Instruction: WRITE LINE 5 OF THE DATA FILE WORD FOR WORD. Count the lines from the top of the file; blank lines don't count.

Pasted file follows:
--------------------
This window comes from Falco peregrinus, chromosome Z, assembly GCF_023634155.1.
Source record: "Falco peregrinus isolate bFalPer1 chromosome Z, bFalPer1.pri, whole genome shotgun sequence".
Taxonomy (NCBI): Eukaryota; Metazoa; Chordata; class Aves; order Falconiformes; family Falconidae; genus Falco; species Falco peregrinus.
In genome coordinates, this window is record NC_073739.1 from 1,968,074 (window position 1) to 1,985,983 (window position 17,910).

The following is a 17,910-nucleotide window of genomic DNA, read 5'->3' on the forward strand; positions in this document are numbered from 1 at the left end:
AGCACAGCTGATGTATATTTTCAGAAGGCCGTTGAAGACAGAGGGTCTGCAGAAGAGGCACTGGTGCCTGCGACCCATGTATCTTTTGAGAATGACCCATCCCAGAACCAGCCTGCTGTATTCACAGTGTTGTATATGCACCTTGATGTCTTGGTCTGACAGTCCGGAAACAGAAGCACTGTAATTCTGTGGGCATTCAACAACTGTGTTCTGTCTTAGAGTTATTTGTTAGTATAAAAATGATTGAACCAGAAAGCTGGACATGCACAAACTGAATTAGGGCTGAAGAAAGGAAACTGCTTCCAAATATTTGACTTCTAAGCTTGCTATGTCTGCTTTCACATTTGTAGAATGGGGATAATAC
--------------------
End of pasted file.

The following is a 17,910-nucleotide window of genomic DNA, read 5'->3' on the forward strand; positions in this document are numbered from 1 at the left end: